These folks were part of our team, but I think they were also with another organization, although I'm not sure which one. They were an impressive bunch. Cory, the leader, was a South African man in his late 30s. The other 4 or 5 team members were teenagers from former Soviet countries: Ukraine, Russia, Kazakhstan—and one was from Germany. They did a lot of heavy-duty evangelical street witnessing and counseling, helped out as roadies, and did chores no one else seemed inclined to do, like cleaning the toilets and scrubbing the floors at Athens Christian Center.

The King's Kids
There were two King's Kids teams in Athens: one from France and another from Germany. They didn't stay with us, but often performed with us. Some of these kids were as young as 12; they were doing mime and interpretive dance, similar to what Youth in Action did (but without the greasepaint). I have to say that in terms of being well rehearsed and having compelling material, both King's Kids and Youth in Action kicked Loudmouth's butt. I don't know if you've ever been shown up by a bunch of French preteens, but it's kind of a humbling experience.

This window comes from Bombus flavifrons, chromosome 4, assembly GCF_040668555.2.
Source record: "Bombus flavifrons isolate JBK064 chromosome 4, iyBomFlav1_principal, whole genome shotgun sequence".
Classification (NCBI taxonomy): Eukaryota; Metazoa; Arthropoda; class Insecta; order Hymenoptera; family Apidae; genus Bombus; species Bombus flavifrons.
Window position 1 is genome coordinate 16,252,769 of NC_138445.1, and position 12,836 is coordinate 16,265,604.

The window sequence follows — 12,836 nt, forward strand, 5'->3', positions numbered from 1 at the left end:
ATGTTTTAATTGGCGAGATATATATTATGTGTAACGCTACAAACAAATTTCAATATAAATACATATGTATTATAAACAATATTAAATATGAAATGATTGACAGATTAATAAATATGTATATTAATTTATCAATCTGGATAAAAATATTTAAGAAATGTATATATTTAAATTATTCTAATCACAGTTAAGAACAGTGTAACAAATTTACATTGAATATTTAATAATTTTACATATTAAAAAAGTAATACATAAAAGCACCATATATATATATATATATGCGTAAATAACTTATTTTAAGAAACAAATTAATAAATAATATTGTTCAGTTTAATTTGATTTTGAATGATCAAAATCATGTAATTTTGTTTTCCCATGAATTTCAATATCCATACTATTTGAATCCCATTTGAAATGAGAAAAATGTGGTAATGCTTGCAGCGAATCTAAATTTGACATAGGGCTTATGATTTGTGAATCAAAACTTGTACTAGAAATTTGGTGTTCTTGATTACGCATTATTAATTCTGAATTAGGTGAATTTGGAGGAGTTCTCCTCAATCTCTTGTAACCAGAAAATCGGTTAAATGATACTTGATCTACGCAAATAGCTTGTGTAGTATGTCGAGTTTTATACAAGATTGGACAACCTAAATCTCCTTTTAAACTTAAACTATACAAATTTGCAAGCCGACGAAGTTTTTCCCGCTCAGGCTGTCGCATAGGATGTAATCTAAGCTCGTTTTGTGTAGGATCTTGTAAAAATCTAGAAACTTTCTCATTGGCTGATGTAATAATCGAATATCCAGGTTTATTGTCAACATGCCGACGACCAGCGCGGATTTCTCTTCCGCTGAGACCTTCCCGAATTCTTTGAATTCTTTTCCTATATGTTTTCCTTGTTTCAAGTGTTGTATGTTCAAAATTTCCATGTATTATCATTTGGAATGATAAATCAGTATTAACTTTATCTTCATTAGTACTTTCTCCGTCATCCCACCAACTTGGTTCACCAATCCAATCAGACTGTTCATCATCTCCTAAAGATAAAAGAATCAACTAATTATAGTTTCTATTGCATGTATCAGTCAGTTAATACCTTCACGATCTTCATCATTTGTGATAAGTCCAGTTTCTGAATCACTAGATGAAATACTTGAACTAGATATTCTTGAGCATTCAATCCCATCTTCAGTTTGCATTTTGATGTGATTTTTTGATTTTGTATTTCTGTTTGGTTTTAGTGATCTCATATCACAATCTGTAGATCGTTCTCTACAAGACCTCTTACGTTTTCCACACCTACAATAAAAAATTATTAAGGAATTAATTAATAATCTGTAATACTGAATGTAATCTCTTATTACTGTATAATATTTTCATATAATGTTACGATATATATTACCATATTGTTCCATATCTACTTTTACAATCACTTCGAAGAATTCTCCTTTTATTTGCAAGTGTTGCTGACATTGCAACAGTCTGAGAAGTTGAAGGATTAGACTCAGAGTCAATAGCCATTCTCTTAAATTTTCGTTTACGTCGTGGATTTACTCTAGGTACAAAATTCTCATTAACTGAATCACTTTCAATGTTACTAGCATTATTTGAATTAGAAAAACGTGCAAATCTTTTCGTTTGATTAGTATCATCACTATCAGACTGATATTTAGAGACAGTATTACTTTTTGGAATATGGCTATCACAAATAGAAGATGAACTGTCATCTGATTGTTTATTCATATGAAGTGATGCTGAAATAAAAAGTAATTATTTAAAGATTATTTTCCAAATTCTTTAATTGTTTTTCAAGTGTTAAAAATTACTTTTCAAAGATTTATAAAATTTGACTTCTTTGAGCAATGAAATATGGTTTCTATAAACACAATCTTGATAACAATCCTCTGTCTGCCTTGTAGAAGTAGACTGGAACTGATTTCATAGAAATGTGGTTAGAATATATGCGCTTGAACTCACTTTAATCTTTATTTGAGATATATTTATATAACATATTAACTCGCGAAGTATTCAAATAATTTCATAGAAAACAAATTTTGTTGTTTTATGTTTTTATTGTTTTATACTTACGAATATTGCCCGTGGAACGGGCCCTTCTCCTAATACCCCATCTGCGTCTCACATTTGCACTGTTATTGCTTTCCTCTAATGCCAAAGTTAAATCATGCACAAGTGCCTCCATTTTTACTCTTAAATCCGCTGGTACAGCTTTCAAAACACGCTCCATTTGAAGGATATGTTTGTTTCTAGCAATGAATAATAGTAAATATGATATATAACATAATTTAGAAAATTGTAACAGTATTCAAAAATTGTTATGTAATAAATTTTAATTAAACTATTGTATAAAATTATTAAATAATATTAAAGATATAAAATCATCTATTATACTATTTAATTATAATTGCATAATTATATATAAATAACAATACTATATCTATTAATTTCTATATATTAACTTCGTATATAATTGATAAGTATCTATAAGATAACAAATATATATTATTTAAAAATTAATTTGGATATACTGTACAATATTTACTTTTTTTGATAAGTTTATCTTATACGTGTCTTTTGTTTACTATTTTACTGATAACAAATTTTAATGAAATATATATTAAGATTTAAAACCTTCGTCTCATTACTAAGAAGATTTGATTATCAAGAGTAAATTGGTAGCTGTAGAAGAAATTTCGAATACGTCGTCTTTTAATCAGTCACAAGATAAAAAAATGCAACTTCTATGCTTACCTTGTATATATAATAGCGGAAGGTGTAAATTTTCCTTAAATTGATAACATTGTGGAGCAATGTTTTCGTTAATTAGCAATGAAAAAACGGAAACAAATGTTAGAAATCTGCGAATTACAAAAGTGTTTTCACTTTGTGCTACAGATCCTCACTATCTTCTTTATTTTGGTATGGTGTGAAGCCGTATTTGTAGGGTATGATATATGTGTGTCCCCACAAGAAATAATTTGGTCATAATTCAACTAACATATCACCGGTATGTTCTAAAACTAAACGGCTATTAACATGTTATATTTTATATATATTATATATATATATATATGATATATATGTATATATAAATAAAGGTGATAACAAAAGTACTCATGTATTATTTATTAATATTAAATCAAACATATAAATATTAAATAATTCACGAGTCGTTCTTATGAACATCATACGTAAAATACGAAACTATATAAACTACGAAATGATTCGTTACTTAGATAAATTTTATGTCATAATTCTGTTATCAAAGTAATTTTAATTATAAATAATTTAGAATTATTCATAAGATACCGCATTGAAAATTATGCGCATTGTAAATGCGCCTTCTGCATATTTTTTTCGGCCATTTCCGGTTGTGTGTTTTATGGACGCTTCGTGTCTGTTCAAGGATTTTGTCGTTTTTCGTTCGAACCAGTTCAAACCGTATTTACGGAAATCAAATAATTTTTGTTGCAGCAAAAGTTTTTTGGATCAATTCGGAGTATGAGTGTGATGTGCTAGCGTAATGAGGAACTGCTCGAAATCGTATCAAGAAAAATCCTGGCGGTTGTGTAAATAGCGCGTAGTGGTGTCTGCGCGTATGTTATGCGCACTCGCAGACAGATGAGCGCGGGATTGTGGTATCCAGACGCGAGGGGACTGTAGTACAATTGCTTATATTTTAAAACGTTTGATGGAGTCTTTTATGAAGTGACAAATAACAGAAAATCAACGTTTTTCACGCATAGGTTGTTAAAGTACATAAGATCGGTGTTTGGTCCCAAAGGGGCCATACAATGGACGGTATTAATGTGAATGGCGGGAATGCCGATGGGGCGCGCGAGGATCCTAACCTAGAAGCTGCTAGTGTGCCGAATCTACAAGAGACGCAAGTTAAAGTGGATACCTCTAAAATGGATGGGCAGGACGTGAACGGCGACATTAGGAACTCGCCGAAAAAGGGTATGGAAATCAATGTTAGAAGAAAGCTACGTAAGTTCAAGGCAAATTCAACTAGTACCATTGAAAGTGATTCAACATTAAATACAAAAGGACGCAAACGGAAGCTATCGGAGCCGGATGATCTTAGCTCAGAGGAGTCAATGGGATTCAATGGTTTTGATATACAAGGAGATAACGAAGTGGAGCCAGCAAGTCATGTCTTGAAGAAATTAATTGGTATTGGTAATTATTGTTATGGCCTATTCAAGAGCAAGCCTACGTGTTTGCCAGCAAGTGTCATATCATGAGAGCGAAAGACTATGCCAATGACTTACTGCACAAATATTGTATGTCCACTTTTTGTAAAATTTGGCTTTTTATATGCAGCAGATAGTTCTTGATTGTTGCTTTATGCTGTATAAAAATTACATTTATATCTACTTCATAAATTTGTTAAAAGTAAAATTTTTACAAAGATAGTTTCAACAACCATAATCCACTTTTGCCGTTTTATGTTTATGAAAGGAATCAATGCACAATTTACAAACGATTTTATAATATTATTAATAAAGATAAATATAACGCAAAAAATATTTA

Elias, Philemon, and Eva
Elias is a Greek evangelist. Out of a basement ministry center in downtown Athens, he runs Passage to Life, an outreach to prostitutes, drug addicts, and anyone who needs the Gospel. Elias doesn't speak a whole lot of English, so much of our contact with him was through his son, Philemon. His daughter, Eva, also interpreted for him. Elias turned out to be our major concert sponsor in Athens; most of the events we played were outreaches at which he preached.